Remarks by AIT Director Christopher J. Marut AIT Independence Day Reception

Remarks by AIT Director Christopher J. Marut AIT Independence Day Reception (Photo: AIT Images)

(As Prepared for Delivery)

Former Vice President Siew, Legislative Yuan Speaker Wang, National Security Council Secretary General Yuan, Foreign Minister Lin, Ladies and gentlemen: Good afternoon!

Thanks for joining us to celebrate the 237th birthday of the United States of America.  On the Fourth of July, we celebrate the founding of our nation, and reflect on the values upon which it was founded – values such as freedom and democracy.

Those same values are shared by the people of Taiwan, and they underpin the enduring friendship, and strong bonds that define our relations.

My wife Loretta and I appreciate the warm welcome and friendship you have shown us since we returned to Taiwan last September.  Americans who live on Taiwan very much appreciate the long tradition of warmth and hospitality that is a mark of your culture.

We would like to reciprocate a bit of that today, with our theme for today’s celebration “Welcome to America.”

Last fall we opened an exhibit entitled “Immigrants Building America.”  It chronicled the tremendously positive impact that immigrants from Taiwan and mainland China have had in the United States.  Through words and images, it conveyed the countless ways your culture continues to enrich our own and advance human progress, whether that be in science, the arts, athletics or academia.

“The American Dream,” another exhibit AIT developed with local partners, recounts the experiences of generations of Taiwan students who went to the United States to earn higher level degrees.

Whether those students remained to adopt the United States as their new home, or, like many of you here today, returned to Taiwan, they contributed their knowledge, talent and commitment together with others to generate prosperity and build more just, open and civil societies.

Today, we are continuing to build on that foundation of cooperation and partnership, to further expand and deepen our ties.

Taiwan’s entry into the U.S. Visa Waiver Program last year has greatly simplified travel for business and tourism, and is creating new opportunities to expand economic growth and enhance mutual understanding.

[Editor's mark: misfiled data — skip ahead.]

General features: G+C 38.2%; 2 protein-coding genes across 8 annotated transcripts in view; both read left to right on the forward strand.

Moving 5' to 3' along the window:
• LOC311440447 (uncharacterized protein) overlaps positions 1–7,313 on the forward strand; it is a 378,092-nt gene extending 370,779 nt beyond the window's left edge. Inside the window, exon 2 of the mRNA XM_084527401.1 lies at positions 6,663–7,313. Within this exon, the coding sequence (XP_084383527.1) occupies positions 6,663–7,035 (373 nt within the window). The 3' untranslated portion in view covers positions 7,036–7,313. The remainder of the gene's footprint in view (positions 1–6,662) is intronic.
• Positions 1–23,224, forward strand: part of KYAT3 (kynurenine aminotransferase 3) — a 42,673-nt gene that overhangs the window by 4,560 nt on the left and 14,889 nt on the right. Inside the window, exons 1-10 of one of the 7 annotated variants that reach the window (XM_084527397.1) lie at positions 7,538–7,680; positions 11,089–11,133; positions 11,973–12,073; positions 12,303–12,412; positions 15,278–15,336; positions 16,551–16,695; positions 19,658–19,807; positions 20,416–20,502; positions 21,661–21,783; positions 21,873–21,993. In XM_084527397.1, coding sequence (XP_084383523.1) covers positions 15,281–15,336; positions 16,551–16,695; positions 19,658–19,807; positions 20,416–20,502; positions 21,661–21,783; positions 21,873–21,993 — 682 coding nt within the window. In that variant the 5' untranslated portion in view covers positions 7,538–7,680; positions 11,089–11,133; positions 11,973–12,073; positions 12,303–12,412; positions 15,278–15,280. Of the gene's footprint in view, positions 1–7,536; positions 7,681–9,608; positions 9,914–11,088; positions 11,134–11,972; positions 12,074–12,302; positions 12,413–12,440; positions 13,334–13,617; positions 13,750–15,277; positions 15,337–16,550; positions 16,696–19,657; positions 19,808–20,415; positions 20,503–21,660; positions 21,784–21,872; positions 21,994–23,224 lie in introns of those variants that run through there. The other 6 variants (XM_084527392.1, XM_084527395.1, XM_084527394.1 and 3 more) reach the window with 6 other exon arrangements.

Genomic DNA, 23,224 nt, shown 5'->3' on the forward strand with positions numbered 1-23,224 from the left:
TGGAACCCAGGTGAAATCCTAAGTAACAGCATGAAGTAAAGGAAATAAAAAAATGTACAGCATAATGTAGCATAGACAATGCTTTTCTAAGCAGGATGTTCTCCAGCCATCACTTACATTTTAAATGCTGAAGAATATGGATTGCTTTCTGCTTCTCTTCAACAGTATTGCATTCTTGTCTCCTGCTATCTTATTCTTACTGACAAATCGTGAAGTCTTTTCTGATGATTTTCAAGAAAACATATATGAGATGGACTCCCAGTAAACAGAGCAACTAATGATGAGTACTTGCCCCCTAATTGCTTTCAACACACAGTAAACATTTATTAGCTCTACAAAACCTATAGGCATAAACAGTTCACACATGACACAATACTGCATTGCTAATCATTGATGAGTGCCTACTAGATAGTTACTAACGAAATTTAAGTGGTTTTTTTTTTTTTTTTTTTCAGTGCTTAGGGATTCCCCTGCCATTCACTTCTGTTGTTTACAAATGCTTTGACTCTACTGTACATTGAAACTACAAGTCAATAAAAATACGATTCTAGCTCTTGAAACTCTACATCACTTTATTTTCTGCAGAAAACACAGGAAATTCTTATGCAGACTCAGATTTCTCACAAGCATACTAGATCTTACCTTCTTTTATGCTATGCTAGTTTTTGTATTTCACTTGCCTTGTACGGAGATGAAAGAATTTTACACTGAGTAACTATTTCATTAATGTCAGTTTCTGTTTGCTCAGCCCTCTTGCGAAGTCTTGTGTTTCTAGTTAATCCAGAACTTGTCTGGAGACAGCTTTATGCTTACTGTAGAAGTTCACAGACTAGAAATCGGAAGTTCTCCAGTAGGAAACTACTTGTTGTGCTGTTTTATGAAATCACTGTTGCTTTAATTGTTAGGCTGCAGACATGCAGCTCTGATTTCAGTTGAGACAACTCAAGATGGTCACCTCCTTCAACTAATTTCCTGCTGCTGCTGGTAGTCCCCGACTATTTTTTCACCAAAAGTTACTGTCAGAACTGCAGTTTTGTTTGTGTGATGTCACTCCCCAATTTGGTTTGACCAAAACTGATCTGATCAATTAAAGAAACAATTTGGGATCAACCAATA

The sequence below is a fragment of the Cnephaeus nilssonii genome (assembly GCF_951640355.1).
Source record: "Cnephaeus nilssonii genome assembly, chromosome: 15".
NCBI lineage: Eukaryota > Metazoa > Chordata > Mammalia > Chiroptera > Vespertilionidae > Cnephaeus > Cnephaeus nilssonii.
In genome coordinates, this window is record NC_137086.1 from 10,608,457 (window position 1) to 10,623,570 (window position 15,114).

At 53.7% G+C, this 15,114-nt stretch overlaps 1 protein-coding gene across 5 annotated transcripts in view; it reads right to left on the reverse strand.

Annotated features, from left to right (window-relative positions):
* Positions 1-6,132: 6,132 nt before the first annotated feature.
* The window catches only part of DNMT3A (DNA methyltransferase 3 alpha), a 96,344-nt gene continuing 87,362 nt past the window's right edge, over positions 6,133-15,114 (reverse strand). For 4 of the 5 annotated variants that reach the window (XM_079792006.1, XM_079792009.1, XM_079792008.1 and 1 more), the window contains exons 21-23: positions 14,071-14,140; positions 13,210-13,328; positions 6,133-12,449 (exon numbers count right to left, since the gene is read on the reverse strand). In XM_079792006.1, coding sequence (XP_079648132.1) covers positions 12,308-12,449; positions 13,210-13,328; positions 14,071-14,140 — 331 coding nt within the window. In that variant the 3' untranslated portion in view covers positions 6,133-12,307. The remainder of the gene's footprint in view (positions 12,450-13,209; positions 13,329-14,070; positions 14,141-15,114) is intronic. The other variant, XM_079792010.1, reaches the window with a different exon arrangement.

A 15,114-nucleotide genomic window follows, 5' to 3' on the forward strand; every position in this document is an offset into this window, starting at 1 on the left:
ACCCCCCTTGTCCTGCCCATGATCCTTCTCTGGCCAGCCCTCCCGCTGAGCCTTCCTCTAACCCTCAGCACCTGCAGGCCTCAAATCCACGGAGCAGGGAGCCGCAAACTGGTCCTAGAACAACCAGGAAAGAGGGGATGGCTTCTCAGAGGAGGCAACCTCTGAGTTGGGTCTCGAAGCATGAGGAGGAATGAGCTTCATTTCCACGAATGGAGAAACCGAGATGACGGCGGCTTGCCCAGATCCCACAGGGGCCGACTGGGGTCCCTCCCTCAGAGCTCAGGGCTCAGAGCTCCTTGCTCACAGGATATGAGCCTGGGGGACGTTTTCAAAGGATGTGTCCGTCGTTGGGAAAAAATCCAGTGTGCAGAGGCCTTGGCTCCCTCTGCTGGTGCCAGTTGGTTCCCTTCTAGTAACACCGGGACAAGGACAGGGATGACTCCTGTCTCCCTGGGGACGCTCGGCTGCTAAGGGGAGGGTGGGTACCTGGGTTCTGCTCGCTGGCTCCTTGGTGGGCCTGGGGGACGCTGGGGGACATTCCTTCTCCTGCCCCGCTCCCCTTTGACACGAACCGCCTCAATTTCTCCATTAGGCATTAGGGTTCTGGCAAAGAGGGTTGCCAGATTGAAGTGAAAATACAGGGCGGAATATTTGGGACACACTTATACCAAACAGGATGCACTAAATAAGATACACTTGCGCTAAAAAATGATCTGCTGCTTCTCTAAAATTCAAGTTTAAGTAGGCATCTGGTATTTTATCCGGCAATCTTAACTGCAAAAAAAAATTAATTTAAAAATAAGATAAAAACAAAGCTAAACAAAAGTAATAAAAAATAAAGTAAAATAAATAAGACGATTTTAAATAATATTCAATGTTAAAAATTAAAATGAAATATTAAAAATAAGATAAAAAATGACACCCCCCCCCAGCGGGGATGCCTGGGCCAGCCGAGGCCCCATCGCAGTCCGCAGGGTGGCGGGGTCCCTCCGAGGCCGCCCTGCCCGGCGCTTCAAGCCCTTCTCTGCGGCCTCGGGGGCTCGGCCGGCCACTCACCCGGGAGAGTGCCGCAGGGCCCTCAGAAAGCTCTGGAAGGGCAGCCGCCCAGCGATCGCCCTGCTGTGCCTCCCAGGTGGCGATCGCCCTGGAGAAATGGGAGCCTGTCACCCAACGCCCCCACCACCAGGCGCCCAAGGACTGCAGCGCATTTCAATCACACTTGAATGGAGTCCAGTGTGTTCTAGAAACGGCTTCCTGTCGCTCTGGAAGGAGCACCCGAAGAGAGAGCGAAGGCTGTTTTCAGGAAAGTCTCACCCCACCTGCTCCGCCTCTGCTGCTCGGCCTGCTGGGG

We took a major step toward reinvigorating our economic and trade relationship with the resumption of the Trade and Investment Framework Agreement talks this past March.

We recently celebrated the twentieth anniversary of U.S.-Taiwan cooperation in environmental protection.  That cooperation has produced tangible, measurable results, which are helping to provide a healthy and safe environment for present and future generations.

Taiwan is a valuable partner in our joint efforts to eliminate the scourge of human trafficking.  For the fourth year in a row, Taiwan received the highest ranking for significant accomplishments in combating trafficking in the Department of State’s annual Trafficking in Persons Report.

These are just a few of the examples of the important ways our two democracies are working together in common cause.  We at AIT are grateful to our friends and partners throughout Taiwan for your shared commitment, activism and hard work in addressing the opportunities and challenges we face.

So as we commemorate America’s 237th birthday, let us also today celebrate the fruits of our long-running cooperation and friendship.  Speaking of fruits, I visited mango farmer Mr. Cheng in Yujing, Tainan the day before yesterday.  Just over 50 years ago, Mr. Cheng grafted samplings from Irwin mango trees raised in Florida on to native Taiwan mango trees.  This experiment, assisted at that time by the United States Agency for International Development, later resulted in the successful commercial production of Irwin (愛文) mangoes throughout southern Taiwan.  So these delicious mangoes are literally a fruit of the strong ties of partnership between the U.S. and Taiwan.  We look forward to continuing to work together to nurture, protect, and promote the values of freedom, respect for the dignity of individuals, and economic and environmental progress.

Allow me to offer a toast — to the people of Taiwan and the people of the United States, and to our enduring friendship.